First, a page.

Fort St. John - Fort St. John, British Columbia
Posted by: Groundspeak Premium Member T0SHEA
N 56° 14.213 W 120° 50.788
10V E 633476 N 6234530
Quick Description: The sign about the history of Fort St. John is roadside on the Alaska Highway near Safeway.
Location: British Columbia, Canada
Date Posted: 7/27/2021 7:49:38 PM
Waymark Code: WM14MPE
Views: 0

Long Description:
Fort St. John

The original Fort St. John was established as Rocky Mountain Fort in 1794, making Fort St. John the oldest white settlement in mainland British Columbia. In 1942, Fort St. John became field headquarters for U.S. Army troops and civilian engineers working on construction of the Alaska Highway in the eastern sector.

Fort St. John has a population of about 21,000 residents and is the largest city in Northeastern BC. It is situated along the world-famous Alaska Highway. Fort St. John is located at Historic Milepost 47 of the Alaska Highway, 47 miles north of Dawson Creek where Mile 0 is located and marks the beginning of the Alaska Hwy.

Fort St. John is known as The Energetic City for their large resource base of oil, natural gas, forestry and agriculture.

Fort St. John, the oldest white settlement on mainland British Columbia, originated as a North, West Company fur trading post. It was established in the late 1790s on the banks of the Peace River, 16 kilometres (10 miles) south of the present town site. The first major influx of settlers to the area came with the gold rush of 1898. This was followed in 1928-29 by the emigration of farmers abandoning the drought ridden prairies for the lush lands of the Peace.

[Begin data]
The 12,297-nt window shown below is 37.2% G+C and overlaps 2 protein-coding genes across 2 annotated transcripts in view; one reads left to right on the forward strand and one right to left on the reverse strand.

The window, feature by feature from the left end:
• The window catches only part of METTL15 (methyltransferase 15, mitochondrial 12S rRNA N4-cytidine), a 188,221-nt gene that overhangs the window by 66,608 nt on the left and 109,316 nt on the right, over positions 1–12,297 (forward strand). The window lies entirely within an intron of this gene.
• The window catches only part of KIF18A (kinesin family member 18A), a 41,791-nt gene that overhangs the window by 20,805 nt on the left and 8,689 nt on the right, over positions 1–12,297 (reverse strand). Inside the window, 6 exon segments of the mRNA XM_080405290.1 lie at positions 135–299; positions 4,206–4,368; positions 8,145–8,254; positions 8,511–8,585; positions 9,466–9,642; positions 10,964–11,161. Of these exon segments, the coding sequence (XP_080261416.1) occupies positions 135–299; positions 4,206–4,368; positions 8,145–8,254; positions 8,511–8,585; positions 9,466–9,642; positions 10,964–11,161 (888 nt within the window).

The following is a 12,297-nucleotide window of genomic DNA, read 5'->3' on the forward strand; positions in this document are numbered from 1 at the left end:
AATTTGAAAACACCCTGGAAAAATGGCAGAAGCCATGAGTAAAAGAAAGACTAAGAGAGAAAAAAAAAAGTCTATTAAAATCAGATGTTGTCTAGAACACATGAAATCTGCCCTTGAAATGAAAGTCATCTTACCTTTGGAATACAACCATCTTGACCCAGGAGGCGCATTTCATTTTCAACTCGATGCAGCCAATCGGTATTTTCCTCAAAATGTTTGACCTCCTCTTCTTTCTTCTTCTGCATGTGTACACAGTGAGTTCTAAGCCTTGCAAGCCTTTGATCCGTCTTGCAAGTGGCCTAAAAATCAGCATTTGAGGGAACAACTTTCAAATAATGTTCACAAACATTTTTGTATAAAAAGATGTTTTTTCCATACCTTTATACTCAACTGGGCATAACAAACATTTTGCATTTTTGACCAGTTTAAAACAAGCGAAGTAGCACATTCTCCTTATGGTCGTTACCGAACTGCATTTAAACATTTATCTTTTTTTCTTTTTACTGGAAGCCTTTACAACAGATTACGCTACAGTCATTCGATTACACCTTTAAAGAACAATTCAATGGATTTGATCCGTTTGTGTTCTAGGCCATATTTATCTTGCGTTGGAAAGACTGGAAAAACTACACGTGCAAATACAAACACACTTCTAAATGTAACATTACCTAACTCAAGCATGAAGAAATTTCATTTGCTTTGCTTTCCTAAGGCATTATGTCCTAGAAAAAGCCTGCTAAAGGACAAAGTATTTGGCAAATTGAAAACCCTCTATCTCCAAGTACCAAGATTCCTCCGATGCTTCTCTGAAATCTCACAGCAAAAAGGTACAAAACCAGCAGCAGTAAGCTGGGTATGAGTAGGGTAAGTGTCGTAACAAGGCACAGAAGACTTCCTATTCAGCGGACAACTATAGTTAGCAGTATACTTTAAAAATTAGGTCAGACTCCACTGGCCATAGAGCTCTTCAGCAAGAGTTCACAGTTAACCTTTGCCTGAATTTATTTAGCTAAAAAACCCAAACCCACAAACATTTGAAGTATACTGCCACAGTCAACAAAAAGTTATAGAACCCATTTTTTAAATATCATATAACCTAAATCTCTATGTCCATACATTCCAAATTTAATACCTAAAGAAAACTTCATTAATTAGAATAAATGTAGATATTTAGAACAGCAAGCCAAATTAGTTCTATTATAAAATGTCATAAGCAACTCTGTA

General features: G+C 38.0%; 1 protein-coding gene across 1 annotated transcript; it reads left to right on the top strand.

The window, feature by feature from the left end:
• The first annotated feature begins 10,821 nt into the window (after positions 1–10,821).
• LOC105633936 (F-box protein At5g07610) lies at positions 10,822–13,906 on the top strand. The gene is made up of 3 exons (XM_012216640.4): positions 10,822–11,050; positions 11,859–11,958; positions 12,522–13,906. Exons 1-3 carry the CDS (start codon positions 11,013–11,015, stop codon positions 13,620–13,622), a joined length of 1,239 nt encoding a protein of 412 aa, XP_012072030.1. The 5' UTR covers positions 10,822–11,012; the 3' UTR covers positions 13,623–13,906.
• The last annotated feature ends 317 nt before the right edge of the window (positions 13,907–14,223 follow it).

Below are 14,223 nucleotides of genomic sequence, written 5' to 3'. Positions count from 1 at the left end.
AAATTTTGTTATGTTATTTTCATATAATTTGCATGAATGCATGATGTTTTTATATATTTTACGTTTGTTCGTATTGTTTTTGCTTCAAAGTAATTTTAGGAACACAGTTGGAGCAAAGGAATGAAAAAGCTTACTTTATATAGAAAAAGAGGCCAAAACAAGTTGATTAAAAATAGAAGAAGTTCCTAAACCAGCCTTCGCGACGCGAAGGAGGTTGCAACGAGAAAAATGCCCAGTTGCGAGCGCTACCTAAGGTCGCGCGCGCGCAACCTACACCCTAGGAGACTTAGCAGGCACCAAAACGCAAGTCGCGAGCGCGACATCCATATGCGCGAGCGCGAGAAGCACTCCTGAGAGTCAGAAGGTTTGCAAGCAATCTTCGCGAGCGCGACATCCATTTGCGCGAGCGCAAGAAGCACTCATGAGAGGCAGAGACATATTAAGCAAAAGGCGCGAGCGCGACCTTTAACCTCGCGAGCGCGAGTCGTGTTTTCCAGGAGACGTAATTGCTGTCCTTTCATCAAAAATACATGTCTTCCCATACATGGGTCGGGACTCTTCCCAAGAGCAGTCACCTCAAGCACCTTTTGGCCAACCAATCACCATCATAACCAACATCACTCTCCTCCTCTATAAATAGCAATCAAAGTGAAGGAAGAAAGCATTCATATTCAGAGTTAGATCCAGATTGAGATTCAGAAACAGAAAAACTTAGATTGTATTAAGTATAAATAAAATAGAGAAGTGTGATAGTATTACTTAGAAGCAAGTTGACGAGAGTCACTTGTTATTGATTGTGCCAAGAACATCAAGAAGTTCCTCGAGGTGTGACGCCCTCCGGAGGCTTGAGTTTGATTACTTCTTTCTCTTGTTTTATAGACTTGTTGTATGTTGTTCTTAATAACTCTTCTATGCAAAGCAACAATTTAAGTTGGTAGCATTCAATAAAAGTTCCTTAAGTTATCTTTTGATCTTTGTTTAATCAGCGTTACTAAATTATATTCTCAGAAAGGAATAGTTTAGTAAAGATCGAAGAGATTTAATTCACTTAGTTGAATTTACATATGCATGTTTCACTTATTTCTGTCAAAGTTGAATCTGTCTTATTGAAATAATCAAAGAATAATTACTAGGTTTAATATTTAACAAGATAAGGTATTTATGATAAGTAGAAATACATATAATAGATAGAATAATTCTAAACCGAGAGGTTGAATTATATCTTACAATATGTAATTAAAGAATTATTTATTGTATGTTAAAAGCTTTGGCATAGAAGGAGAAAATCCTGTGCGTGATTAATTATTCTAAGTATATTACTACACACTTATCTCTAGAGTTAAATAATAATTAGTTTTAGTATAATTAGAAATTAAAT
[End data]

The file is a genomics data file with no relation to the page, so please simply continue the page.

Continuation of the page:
The real boom years began in 1942. In mid-March of that year, troops of the United States Army Corps of Engineers arrived to begin construction of a 2,450 kilometre (1,523 mile) military highway between northern British Columbia and Alaska. At peak construction there were 11,000 soldiers along the route, battling the elements to finish the job. This they did in an amazing eight months and 12 days. To manage so many workers over such a long distance, the military divided the highway into two sectors. Fort St. John was the headquarters for the southern sector, commanded by General James A. O'Connor. This sector covered the 1,022 kilometres between Dawson Creek in the south and Watson Lake to the northwest. The northern sector, under the command of General William M. Hoge, was headquartered in Whitehorse, Yukon. Almost as big a challenge as coordinating and building the highway was accommodating the workers. Camp Alcan, at Historic Mile 47, became an instant city of pyramid tents and Quonset huts. It was built on what was then an open field at the junction of the Alaska Highway and 100th Avenue and was one of the largest camps on the highway route.

The Construction Boom
Fort St. John, as the southern headquarters of both military and civilian construction crews, saw its population "explode" almost overnight. What had been home to 200 was suddenly a temporary base for more than 6,000. The sound of hammers echoed through the crisp spring air as everyone rushed to keep up with the demand for food, shelter and, of course, entertainment. The Grandhaven Dance Hall overflowed with merriment and the abandoned city hall had to be drafted into service as dance hall number two. Men outnumbered women 20 to one and every dance was a "tag".
transcribed from sign

Dawson Creek - Milepost 0
Fort St. John - Milepost 47
Watson Lake - Milepost 635
Whitehorse, Yukon - Milepost 918

Type of Marker: Cultural

Type of Sign: British Columbia Tourism Sign

Describe the parking that is available nearby: Safeway Parking lot

What Agency placed the marker?: Province of British Columbia

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